The Courier News from Blytheville, Arkansas on May 29, 1950 · Page 3
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The Courier News from Blytheville, Arkansas · Page 3

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Blytheville, Arkansas
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Monday, May 29, 1950
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Page 3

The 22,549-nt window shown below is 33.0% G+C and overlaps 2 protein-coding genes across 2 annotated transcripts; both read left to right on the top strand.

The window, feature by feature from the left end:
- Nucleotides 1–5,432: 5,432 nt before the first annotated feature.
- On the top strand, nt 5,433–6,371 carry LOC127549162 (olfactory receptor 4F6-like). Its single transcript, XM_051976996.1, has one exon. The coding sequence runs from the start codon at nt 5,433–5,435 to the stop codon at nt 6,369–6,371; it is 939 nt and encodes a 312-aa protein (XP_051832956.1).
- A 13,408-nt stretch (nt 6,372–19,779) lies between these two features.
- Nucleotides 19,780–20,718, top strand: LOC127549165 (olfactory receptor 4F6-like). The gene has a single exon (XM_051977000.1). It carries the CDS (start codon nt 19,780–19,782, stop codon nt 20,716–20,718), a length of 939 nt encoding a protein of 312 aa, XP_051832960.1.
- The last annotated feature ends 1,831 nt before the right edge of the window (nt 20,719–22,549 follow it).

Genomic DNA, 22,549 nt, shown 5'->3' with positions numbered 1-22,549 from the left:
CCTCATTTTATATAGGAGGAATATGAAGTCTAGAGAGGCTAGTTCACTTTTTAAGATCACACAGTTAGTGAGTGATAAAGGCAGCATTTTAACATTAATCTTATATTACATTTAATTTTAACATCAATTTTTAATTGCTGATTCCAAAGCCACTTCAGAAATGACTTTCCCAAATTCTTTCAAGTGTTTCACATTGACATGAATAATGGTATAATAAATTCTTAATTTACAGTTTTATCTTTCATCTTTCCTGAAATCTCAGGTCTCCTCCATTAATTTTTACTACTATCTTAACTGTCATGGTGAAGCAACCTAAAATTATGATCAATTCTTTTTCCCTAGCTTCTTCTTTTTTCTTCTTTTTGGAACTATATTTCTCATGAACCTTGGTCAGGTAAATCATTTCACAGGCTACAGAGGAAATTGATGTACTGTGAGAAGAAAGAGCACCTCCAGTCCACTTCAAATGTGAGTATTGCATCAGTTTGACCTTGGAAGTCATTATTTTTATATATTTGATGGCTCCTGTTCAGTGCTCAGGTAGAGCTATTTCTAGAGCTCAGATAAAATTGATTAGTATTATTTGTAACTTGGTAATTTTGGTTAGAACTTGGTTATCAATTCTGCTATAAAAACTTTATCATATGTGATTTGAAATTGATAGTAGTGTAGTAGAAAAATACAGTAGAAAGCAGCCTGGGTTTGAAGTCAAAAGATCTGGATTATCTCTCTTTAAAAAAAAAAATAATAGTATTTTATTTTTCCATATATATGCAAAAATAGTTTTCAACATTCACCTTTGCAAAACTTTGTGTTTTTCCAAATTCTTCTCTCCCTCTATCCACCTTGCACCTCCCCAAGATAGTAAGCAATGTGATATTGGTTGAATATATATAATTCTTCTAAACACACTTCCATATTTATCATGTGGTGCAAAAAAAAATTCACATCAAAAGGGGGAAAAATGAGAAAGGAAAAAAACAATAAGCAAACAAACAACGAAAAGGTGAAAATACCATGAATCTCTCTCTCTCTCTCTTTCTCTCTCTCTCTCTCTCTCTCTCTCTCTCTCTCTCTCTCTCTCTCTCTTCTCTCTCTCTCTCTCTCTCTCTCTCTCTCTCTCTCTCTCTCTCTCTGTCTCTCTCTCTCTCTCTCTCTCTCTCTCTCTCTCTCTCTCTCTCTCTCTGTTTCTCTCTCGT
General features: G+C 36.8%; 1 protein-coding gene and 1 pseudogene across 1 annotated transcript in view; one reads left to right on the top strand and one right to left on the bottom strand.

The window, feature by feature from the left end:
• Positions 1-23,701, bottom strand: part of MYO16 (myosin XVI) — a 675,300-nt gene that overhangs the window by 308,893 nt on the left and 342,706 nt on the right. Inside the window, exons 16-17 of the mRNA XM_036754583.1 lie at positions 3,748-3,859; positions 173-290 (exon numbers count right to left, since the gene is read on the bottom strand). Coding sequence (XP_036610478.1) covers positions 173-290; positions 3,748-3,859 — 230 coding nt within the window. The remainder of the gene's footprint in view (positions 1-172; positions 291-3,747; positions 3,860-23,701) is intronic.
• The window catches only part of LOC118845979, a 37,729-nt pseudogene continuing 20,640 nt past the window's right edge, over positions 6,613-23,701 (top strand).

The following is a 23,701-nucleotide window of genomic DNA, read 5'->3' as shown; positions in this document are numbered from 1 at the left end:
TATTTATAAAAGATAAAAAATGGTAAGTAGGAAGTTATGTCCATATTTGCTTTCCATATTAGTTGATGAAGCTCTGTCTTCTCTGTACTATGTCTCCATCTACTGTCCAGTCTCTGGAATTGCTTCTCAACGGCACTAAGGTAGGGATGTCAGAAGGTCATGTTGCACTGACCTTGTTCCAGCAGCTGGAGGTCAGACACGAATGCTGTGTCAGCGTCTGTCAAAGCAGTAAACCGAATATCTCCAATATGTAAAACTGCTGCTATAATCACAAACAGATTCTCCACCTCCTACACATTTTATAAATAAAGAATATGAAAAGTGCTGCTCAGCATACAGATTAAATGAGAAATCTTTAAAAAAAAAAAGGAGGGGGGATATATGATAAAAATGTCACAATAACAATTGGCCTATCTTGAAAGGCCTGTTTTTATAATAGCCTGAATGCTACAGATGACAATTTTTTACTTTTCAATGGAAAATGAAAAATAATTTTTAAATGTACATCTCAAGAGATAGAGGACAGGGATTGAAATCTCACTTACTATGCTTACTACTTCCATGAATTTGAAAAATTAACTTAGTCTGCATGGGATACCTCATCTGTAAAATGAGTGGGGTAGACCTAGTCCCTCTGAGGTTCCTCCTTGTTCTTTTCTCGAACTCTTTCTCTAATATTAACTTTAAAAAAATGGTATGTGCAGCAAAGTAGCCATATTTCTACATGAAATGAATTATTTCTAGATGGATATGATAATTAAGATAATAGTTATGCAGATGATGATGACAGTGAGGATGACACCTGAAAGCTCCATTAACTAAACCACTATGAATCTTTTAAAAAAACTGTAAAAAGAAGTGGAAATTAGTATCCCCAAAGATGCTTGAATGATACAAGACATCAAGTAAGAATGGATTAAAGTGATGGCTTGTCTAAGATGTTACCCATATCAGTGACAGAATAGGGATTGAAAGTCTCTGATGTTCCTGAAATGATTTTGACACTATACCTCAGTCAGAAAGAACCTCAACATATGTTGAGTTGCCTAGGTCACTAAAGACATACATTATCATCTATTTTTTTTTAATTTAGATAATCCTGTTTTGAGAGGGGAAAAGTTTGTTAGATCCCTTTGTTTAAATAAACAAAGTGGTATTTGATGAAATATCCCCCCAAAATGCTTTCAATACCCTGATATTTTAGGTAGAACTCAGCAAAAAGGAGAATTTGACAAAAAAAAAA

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MONDAY, MAY 29, 1<)50 BLYTHEVILLE, (AUK.) COURIER NEWS PAGE THUEB The Nation Today: New Military Justice— Congress Modernizes Armed Forces Courts WASHINGTON, May 23. MV- The armed fortes hnvc undergone some modernizing in the Jield of justice. From the beginning the Army and Navy, and later the Air Force, have had rules for handling crimes and misconduct by service people. Being drunk would he n minor ot- fense. Desertion, disobedience, murder theft, rape would be major crimes. automatically goes lo his command- Ing officer on appeal. (Same under the old code.) If the C.O. upholds Jones' conviction, the case automatically goes on appeal to a review board of three colonels—in the Navy 11 would be three captains—all of whom must be lawyers. (Same under old code.) U the review board also turns As ,,,e year, passed the rule, piled i^eT'c.'rT hls'^ea^t' US up. So dltl Hie general fosgmess of .. courl J f mHltary appeate." This Is the supreme court for all armed services. It will have three civilians as judges—nil must he lawyers —appointed by the President with approval o! Ihe Senate. Their pay will be $17,500 each. • (Under the old code, final appeal the legal language which got written into the rules. And—Ihe three services had different ways of handling their problems. Piu-cher, their idea ot Justice was not the same as the American civilians' idea of justice. Congress I'assed Kill So this spring Congress passed a bill — signed into law May G by President Truman — to do several things: Give accused members of the armed forces more [protection against Injustice; lay down the same rules for all three services; and modernize the language covering offenses and trials. This has been called the ."new uniform code of military justice." To give the services time to adapt themselves to the changes, it won't go Into effect until May 31. 1051. Army — Old itnd New Following is an example of how Ihe new code will work. Be.side it. the old. or present, procedure wil be explained in parentheses. The Army will be used for illustration. There's no vootv here to explain the differences under the old Niu-y setup. Private John Jones is accused of ^ serious crime. He must be told Specifically what his offense wiihin 24 hours after his arrest. (He didn't liave to be told under the old code till trial.) he was brought to was to a board of three generals who were lawyers. But this was a complicated procedure; some cases got to them, some didn't. Under the new code, any man convicted of a serious crime can appeal to the military court of appeals.) Two Other Courts These are only some of the highlights of the new code. And so far this story has discussed only eases of serious crimes. There ore two other courts: 1. A special court- for offenses not punishable by more than six months in jail. No Judge. A jury of no less than three men. They do not have to be lawyers. An enlisted man, coming before (his court, can demand that at least one enlisted man sit on the jury. (Much x of the same under the old code, except that an enlisted man couldn't demand the presence of an enlisted man among the jurors.) 2. Summary court. This is for offenses carrying- penalties not over two months. This is a one-man r. Skyscrapers Booming ' NEW YOUK. (fl^-Coiistruclion of icw office buildings being completed n New York tills year rivals "several of the most fabulous years In he history of skyscrapers," snys Lee Thompson Smith of the Home Title unrnnLy Co. In Hie Ann's monthly bulletin. "This year, with 4,208,000 ctiunrc feet of new ulUcc space being placed on (be rental market," Smith says, "Is way above iy^5's 1,474,700 ami I927't 1,185700. Tt Is Just iibout one building uwny from the 1028 mark of 4,817.000. right on the liecls of 1928's 4,302,800, and makes n good showing aiinlml !929's 5,324,900." ile reports tbat renls In (lie new buildings range close to $7 per are foot. court. He acts as Judge and jury an ? wl " be Rn ° {ticer ' "Kliough „„ ., " ot necessarily a lawyer. (Pretty ,„. ,, ,,. much the same under the old code > The commanding officer appoints I _ •^cj/iu •.««.;./ the court wliich fries Jones. The judge is an Army officer but also mti.st be a lawyer. He will act as Judge only. (Under the okl code he Vmrt to he a liuvycr but. after ihe trial, acted as a member of Ihe jury too.) Jury of Five The jury in the case must have at least five men. They don't have, to he lawyers. Any enlisted man like Jones can demand thai, one-third of his jury he enlisted men like himself. (Under the old code, only officers sat on a jury. Enlisted men were excluded.) Jones must have a lawyer lo defend him. He can hire ta civilian lawyer, ir he wants to and has the money. Or the commanding officer will appoint a defense counsel for him, a military man who must be lawyer. . ... Sunder the old code7 Jones "could '( a military officer to act ns his counsel but this officer didn't have lo be a lawyer.) .Tones Has Appeal If Jones Is convicted, his' case Paratrooper 'Gives Out' After 54 Jumps in Try To Set New World Record CLINTON, N. C.. Jvfay 29. (£>)-A Port Bragg paratrooper "just gave out" yesterday after making 54 parachute Jumps in an attempt to set a ne\v world's record. Pfe. Neal Stewart, 22. of Birmingham, Ala., blamed his urisuc- cessfull attempt on the small size of the "drop tone" — a grassy area —at the airport here. He said he missed the "drop zone" eight times, landing once in a ditch and five times on the runway., However, he escaped without serious injury. Stewart had set his sights on . making ,18^ juntos',, one more than the number claimed May 18 by a Yugoslavian in London. That claim, however, has been superseded by Argentina where one juniper has laid claim to 105 jumps in a single day. ATLANTIC PACT AT WORK—One step m co-operation ot Atlantic l'o< way—giving American "Know how" io military men of onr European allic t countries is well under allies. Here a 0. S. olfioer gives technical details of a light tank to officers from Prance. Italy, Belgium. Norway and Greece. This training renter at Eschwecc. Germany, is on e of[scvcrril al which European military personnel are given instruction in operation, maintenance ami repair of LI. S. equipment sent them under the mutual defense program. (Photo by NKA -Acme stall correspondent Hert Ashworth.) G/s Are Good Students LOS ANGELES (API— Veterans have made good college students says Byron H. Atkinson. Atkinson runs the special student services at (he University of California at Los Angeles. He made his check after the peak of GI enrollment had passed. His campus study showed the vets A. D. Engles Reveals Hadacol Relieved Neuritis Pains rinsed by Vitamin B,, B 2 , Iron ind Niicin Deficiencies Mr, Al D. Engles, a retired construction worker, of 503 Dennis Street. Houston. Texas, suffered from aches and pains of neuritis (of ten referred to as rheumatic pains) —^ilso from digestive disturbances, gas, bloating. But after taking seven bottles of HADACOL, he (eels better than at any time in years. He has no more neuritlc aches or pains —no more stomach distress. He can't praise HADACOL enough. KADAcoi. gives such wonderful results because It doesn't give temporary relief. HADACOL treats the CAUSE of such sickness when due to deficiencies of vitamins Bi, Bz, nin- cin and iron. And so iinportajit and whai you want — continued use of HADACOL helps prevent recurrence of such miseries. Recommended by many doctors. HADACOL is sold on strict money-back guarantee. Trial sise, $1.25. I>avge family or hospital size. $3.50 got belter grades Ihaij others. They did not need relre.she: courses anil heir classroom performance.'; were aeller than nonveleraLS or ptcw.u- H~r students. About n tenth of the U.S. slirlmj catch Is dtied. On the Right Track l>y Stack v 1 .^' y- *AUTO REPAIRING" \NTHe YELLOW PAGES <ifl \ Seriously, the Yellow Pigcs of your telephone directory are your best guide to services, products, and businesses in your town. The Yello^ Pages tell who buys . . . sells . . . rents . . . repairs. Southwestern Dell Telephone Co. FM AM RADIO 54,95 Think of It! Roth FM and AM ut H price hnver llian ninny ordi- | nary radios! • (icncral Klcclric 1 KM is genuine Armstrong I''M — [ virlunlly eliminates stnUc, fading, .station interference! • HcauUfAil, i crystal-clear reception you've never lienrd before! • Plus powerful AM reception! • Handsome, modern mahogany plastic cabinet I Pay $1 Weekly ERE IF IS .jih \u.i.r \i\i\ M WE'RE CLOSING OUT OUR ENTIRE LINE OF MOUND CITY PAINTS! We cannot emphasize loo strongly the fine quality of these Mound City Paints. However, since we have taken nn another line of paints we must close out the Mound City products. So whatever kind of painf you need now or will need this year, buy it now during this on« week sate and you'll save tremendously! Mound City "To-Wauk-On' R«g. $1.53 Qt. Reg. $5.15 Gal. • House Paint • Sash & Door Paint • Barn, Bridge & Roof Paint • Tractor, Wagon & Implement Paint ENAMEL - - - - 98c - - - OUR ENTIRE LINE INCLUDED-IN THIS SALE • Syn-tung Brit* Paints • Graphite • Semi-Gloss • Interior Gloss • Polaris Enamel Undercoat • White Gloss Enamel • Pandura Enamel • Smokestack Black Meresco Water Paints Wonderful for wall and ceilings, this Mcrcsco water paint will not chin, peel or rub off—has no unpleasant odor. Choose from ivory, grey, huff, blue, tjrccn, etc. Two packages will cover the average room. Regular 69c Value 213 WEST MAIN ST. PHONE 2OI5 ONE WEEK ONLY! BUY YOUR AINT NOW AND SAVE! Japan Hat More Peop/e TOKYO. (/P)—Japan'* population :ecps on going up und up, The Wcl- are Ministry reports tne population on last Jan. 1 was 33,073,518, The population a year iarller was 81,191,60*. At the present rate, Ehe population on these crowdoet Islands Kill exceed 100,000,000 by 1061. Dear Gas Customer: On Alny 9, 1!)50, the employees of the National Gas Company were forced oiil of their employment by action of their employer. We feel that it is extremely important that (he customers of this company know "II of (he fuels about this siluaion. All of the employees of Ibis Company 'are members of the Union. We have been urgnni/cd for four years. All of fbe members are residents of this community. They have (heir own Union, they elect their own officers, they maiuiKe their own affairs. The onlv time Iliey reijuesl assislance from their International* Union is when they feel (liaf they need advice and counsel in rcgiml to any problem that may arise between their Local Union and their employer. The management of Hiis Company for some reason best known lo themselves have embarked upon a program (o eliminate a food number uf (hose workers from their jobs. We Inive tried lo reason with (hem. We have tried lo point out that if they have any specific problem we were willing, as we always have been, to sil down and discuss Ilia I problem and try to work it out (o Ihe best inlerest.of Ihe public, (lie company, and to us as workers. They have refused lo do this, During contract ne- Kolialions in JOJS, the National Gas Company said I hill business was bad tmd that Ihev could give no wage increase. They claimed thai business was nol as gtMXi as it had been and expenses were greater The members of our Union listened (o the Company's story and finally told management: "Well, if that is the rase, we will sign a contract without a wage increase" which is just what we did. We have tried to recogni/e Ihe Company's problems, but tbey are not showing their workers any consideration in the present situation. This is in direct contrast lo Ihe altitude and cooperation (hat the workers of the National Gas Company displayed when (be Company claimed it was in financial difficulties. This Company is determined to completely cliiniimle certain jobs creating- more unemployment in this urea. There is no need for this eltrni- ntion and (be Company knows il. We till know that they can continue this type of work if they so desired. The Company is iilloniiilmg In have out-of-stale people In do the work which has been regularly performed by its own employees. Alt bough they deny it —Hiis can be attested to by witnesses who heard'the management of (his Company make those statements. We are only trying fo preserve for qualified, trained and old employees Ihe work «f our members that is (here lo be done. The Company intends lo hire people who know nothing iibont the gas business. This is as important.(o (he community as it is la'vis, because unskilled workers, unfamiliar with the system, can create a dangerous situation bv appliances improperly adjusted or in failing lo fix leaks properly Me have tried lo (he best of our ability to settle our differences. It was our Union, und not the Company thai prevailed upon (he U. S. Conciliation Service io fry to settle the dispute. We have used every means at our command fo try (o reach an understanding wilh management, but lo no avail. They are bent on breaking our Union—they said I hat (hey will p.. longer rcc- ogni/e us, even though all of Their employees are members of (he Union and have many years of seniority resulting from long and faithful years of service for (he Company. You, the citizens of this community, and gna consumers, can help our cnuse. You can assist your fellow cili/.en by writing (he Company and advising them (hat (hey should sit down and resolve this question wilh their workers. Gas meters have nol been read since (he employees were forced out of their jobs. In all probability, (lie Company will send you an estimated bill. These bills should be questioned very thorough]}-. You should demand that your meter be read before you pay your bill. The management of Ihis Company has been very loud in its denunciation of the Union. As a matter of fact, I hey have gone further, by allempling to deliberately provoke violence in front of one of their plants. They apparently hoped that the men would retaliate, so I hat they could get an Injunction preventing the men . lawfully picketing (he various business places of this Company, which they have a right lo do under the law. We earnestly request your support in (his situation. Thai means so much to the people of (his community and (o (he workers employed at Ihis Company. Thanking you in advance for every consideration you may give lo the above request and your continued (support. Fralernallv and sincerely, WAYNfC HUSH, Ueg. Sec. United Gas, Coke and Chemical Workers of America Call 6911 for Blytheviile TIN SHOP 111 North First We offer complete Sheet Metal service. . .gin, oil mill & feed mill work, house gutters, duct work. Call Taylor l.ayton, shop manager. BILL GODWIN SPORTING GOODS Swim Trunks 2.95. Tennis Raquels Caps of all kinds .limmie "H" Boats $50 Hasehal! & Softball Uniforms, all prices, tottering AH types Summer Alh- leic Equipment. "If H's Snorling Goods, See Us." W. Main Ph. 6762 SHOE REPAIRING SAVES MONEY! I'rompl Service Expert Workmanship H-flLT€RS QUflLITY SHO€ SHOI in w. M « i N ST.